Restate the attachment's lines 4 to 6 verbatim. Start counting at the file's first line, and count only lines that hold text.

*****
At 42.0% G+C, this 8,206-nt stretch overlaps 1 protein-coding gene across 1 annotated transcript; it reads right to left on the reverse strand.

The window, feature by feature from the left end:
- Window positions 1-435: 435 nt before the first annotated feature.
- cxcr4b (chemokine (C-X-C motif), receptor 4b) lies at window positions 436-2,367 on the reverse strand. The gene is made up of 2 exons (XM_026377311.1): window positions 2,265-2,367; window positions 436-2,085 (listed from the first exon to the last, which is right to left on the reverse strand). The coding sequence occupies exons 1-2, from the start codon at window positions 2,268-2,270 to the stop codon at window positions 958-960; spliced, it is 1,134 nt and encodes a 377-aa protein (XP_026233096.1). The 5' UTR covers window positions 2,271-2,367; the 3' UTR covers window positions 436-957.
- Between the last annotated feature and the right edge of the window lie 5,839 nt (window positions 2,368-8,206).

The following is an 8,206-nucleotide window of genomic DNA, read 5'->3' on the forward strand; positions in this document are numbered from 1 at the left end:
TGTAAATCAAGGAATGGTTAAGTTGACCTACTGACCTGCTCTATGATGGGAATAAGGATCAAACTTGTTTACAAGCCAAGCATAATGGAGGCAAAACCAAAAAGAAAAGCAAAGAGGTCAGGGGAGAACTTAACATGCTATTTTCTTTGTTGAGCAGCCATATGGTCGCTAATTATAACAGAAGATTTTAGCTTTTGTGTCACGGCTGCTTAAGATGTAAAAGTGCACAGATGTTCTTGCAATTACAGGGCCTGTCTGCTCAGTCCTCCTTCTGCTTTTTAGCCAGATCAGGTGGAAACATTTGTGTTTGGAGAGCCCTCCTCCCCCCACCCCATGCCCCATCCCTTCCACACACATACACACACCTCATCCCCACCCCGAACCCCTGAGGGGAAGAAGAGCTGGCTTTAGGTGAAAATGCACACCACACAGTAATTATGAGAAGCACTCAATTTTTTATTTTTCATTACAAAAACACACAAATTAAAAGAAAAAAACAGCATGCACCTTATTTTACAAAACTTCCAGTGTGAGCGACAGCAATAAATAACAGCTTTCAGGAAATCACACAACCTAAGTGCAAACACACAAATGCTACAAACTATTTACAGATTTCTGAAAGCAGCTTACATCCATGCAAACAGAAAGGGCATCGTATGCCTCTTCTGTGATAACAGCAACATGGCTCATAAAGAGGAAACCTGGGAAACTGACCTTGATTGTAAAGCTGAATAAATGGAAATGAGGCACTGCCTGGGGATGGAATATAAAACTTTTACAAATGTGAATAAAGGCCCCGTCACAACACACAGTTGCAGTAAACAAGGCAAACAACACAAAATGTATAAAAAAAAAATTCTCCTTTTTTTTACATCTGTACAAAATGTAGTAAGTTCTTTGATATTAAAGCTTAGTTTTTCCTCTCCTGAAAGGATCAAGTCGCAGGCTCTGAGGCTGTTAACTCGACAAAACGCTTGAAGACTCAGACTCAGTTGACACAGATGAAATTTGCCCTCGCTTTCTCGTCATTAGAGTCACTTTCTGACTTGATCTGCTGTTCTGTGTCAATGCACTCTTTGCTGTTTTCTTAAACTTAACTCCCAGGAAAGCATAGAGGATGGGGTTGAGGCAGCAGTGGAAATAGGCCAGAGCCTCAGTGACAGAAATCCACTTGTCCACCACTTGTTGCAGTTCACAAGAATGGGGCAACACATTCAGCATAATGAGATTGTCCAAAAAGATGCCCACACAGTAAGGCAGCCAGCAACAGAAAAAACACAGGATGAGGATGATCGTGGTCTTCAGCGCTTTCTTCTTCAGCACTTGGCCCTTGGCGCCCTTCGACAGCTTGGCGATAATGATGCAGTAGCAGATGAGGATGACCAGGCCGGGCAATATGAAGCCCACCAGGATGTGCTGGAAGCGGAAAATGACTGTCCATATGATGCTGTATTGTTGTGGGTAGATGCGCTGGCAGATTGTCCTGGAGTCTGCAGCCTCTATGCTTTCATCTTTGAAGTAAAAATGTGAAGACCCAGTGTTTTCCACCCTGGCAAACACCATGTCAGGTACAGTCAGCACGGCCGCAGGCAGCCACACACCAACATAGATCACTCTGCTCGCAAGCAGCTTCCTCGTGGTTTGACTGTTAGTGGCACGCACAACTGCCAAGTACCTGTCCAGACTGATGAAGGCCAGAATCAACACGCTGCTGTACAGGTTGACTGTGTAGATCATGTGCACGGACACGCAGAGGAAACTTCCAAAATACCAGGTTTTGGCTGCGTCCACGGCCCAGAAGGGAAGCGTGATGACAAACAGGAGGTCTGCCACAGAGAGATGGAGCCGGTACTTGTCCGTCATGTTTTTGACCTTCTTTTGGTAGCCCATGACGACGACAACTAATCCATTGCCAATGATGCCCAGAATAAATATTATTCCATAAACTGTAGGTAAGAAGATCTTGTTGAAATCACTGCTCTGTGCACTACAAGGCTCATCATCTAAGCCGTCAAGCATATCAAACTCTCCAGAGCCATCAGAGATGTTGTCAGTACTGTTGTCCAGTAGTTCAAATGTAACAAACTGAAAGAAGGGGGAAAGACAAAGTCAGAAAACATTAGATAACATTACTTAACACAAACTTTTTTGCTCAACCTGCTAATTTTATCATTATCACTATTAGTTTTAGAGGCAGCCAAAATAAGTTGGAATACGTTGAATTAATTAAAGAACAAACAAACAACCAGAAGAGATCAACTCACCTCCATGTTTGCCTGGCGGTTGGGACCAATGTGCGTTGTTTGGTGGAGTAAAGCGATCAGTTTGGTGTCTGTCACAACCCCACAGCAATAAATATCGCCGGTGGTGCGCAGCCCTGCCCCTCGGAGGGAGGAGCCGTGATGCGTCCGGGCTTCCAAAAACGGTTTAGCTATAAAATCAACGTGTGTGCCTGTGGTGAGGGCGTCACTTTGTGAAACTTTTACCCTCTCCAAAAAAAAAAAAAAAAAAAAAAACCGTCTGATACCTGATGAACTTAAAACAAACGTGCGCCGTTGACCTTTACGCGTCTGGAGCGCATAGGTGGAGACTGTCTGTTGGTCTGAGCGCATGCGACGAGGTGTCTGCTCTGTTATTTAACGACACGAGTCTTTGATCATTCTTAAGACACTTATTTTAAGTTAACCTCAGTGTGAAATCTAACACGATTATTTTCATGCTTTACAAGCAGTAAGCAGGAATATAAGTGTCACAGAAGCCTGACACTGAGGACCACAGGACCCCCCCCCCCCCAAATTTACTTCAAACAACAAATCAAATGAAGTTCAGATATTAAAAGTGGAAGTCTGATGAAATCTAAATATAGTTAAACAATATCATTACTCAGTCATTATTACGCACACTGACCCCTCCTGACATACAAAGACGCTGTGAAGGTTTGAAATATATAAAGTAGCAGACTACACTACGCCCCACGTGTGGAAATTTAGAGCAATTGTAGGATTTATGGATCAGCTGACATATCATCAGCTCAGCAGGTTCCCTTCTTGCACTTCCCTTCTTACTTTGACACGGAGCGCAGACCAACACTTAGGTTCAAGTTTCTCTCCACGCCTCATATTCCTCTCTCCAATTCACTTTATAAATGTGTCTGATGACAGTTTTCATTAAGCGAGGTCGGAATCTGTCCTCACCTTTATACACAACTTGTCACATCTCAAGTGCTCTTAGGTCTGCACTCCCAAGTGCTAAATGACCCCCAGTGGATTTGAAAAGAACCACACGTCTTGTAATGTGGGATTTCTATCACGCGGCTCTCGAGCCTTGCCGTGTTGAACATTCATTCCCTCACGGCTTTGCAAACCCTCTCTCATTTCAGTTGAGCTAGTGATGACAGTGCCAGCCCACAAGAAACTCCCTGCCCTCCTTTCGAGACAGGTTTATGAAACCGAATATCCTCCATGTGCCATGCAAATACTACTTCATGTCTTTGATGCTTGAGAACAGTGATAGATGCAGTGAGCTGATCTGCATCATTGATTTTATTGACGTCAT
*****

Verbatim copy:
- cxcr4b (chemokine (C-X-C motif), receptor 4b) lies at window positions 436-2,367 on the reverse strand. The gene is made up of 2 exons (XM_026377311.1): window positions 2,265-2,367; window positions 436-2,085 (listed from the first exon to the last, which is right to left on the reverse strand). The coding sequence occupies exons 1-2, from the start codon at window positions 2,268-2,270 to the stop codon at window positions 958-960; spliced, it is 1,134 nt and encodes a 377-aa protein (XP_026233096.1). The 5' UTR covers window positions 2,271-2,367; the 3' UTR covers window positions 436-957.
- Between the last annotated feature and the right edge of the window lie 5,839 nt (window positions 2,368-8,206).

The following is an 8,206-nucleotide window of genomic DNA, read 5'->3' on the forward strand; positions in this document are numbered from 1 at the left end: